Polychromatic Review - Screenshot 1 of 3

In a world where twin-stick shooters are becoming more and more popular, it takes an awful lot to even think of climbing the ladder to battle against the might of titles such as Geometry Wars 3. One way that smaller studios can attempt to take the big guns to task – aside from getting the gameplay down, of course – is by providing visually memorable games that stand out from the crowd.

If it's nothing else, Polychromatic is visually memorable.

A stylish looking title, Polychromatic does away with large, sprawling areas of play, confining the entire game to a simple circle at all times. It also does away with the traditional method of displaying scores and game information, imprinting those details on the playing surface itself, rather than having them hovering at the top of the screen, detached from the action. It's all very polished and slick-looking and certainly checks the boxes in terms of having a vibe all of its very own.

Polychromatic Review - Screenshot 2 of 3

Not just a sharp-looking piece of software, Polychromatic is also a challenging beast. Three modes of play are on offer – Endless, Timed, and One Life – which all play pretty much identically, barring the main overriding rule described by the title of the mode. You zip around the circle as a small blue square with guns, with the goal obviously being to destroy anything else that appears in this petrie-dish of destruction. Enemies clatter into each other and rebound about the place and while it isn't always easy to see exactly what's going on in the chaos, it's relatively simple to work out the behaviour of each enemy type. Some are slow and mindless, appearing in massive groups which makes it easier to beat the target number of kills to increase the wave counter. Others mull around slowly for a bit before suddenly attacking you with gusto. Snipers appear at the extremities of the circle and take devastatingly accurate potshots at you from afar until destroyed.

As you beat the enemy counts to reach successive waves, things quickly get pretty hectic, to the point that you'll need to employ your two alternate attacks. A relatively standard smart bomb will clear out the area immediately around you in short order, while an interesting dash attack is available but will be relegated to secondary choice in the pecking order due to how tricky it is to use effectively. The dash move thrusts your ship across the playing area at a rate of knots, destroying everything in its path. You retain control of the ship whilst dashing, allowing you to aim and steer, but it can be difficult to work out when your immunity during the dash will end. As you would expect, if you suddenly become vulnerable earlier than you expected whilst dashing through a wall of enemies in a game where one hit kills you, it can be somewhat frustrating to say the least.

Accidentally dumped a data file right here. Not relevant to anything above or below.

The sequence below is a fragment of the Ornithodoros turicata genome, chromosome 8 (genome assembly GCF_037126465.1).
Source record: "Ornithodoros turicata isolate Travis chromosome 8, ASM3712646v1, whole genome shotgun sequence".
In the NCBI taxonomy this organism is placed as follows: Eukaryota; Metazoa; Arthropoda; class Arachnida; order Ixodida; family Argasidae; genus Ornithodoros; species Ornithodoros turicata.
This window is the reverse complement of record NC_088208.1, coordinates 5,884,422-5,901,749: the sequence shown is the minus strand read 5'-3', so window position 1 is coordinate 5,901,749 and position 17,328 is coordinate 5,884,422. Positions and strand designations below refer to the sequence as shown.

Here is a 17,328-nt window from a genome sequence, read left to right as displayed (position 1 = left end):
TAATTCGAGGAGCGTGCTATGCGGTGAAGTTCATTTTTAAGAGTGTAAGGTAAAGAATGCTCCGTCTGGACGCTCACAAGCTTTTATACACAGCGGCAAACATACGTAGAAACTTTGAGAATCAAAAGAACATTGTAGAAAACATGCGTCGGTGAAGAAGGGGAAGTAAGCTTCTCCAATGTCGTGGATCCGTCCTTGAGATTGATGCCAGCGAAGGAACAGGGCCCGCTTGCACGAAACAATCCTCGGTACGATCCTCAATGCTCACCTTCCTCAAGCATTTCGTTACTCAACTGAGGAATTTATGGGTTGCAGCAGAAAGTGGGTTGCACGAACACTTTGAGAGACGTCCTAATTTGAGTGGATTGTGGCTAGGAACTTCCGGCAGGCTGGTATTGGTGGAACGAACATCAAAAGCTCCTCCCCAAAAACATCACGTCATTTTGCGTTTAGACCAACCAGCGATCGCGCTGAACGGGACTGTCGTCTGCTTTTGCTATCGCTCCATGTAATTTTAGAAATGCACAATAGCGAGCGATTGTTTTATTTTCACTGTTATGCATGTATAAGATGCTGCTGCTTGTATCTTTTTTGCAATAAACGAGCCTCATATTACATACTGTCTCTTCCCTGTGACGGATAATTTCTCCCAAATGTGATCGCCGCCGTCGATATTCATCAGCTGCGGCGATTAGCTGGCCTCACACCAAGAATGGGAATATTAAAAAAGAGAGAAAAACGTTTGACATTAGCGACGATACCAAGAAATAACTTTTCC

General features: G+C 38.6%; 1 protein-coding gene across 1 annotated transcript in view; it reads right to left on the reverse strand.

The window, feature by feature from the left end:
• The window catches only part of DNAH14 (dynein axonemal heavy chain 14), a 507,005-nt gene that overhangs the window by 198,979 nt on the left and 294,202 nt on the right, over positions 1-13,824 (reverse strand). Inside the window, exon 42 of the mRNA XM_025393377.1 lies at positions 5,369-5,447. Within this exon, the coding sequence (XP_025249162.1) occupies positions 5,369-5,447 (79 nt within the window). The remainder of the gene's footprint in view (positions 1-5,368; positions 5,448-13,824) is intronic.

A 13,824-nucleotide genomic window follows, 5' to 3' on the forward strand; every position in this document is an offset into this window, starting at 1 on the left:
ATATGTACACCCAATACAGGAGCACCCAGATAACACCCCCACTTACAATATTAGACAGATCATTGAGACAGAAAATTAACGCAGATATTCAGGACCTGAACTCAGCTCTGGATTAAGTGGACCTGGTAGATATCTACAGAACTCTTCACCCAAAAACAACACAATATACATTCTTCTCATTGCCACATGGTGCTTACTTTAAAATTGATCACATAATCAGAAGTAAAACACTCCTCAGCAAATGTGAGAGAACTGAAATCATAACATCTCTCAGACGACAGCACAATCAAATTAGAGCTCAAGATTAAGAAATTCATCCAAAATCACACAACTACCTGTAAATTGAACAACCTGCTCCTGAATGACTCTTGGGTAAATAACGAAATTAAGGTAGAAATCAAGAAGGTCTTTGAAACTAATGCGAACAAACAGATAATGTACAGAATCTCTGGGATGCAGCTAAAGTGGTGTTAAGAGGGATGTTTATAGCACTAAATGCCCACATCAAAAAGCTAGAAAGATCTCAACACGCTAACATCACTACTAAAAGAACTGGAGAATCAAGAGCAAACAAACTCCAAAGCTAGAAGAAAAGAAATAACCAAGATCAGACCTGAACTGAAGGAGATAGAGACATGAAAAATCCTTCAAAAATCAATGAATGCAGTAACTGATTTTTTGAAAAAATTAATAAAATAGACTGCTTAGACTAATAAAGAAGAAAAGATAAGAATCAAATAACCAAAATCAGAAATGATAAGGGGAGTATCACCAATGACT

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There are also some issues with regards to enemies. As mentioned, enemies do collide and bounce off each other in Polychromatic and this sometimes leads to somewhat unpredictable behaviour. Of course, that just increases the challenge and the required reactions for veteran players, but novices may become frustrated when they put together a decent run, only to see it ended by a pink map-marker style enemy suddenly cannoning across the playfield at unavoidable speed.

If those players can get past the occasional unfair death though, Polychromatic is definitely moreish. A quick go will turn into a second and a third as you try to unlock the (very) challenging achievements and lock down a decent position on the leaderboard. However, once the initial rush of chasing for scores is over there's little more to see. Yes, you get three modes of play, but they all take place on the same playing surface, against the same enemies and with the same weapon selection and perks. By the time you've played a single round of each, you'll have seen pretty much all that the game has to offer in terms of variety.


Polychromatic is a sharp-looking game that does a lot of things very well. The problem is that if it doesn't get its hooks into you, then there's every chance that you could play it for an hour and then never fire it up again. It's entertaining enough while it lasts, but there simply isn't enough variety here when stacked up against other similarly-priced titles.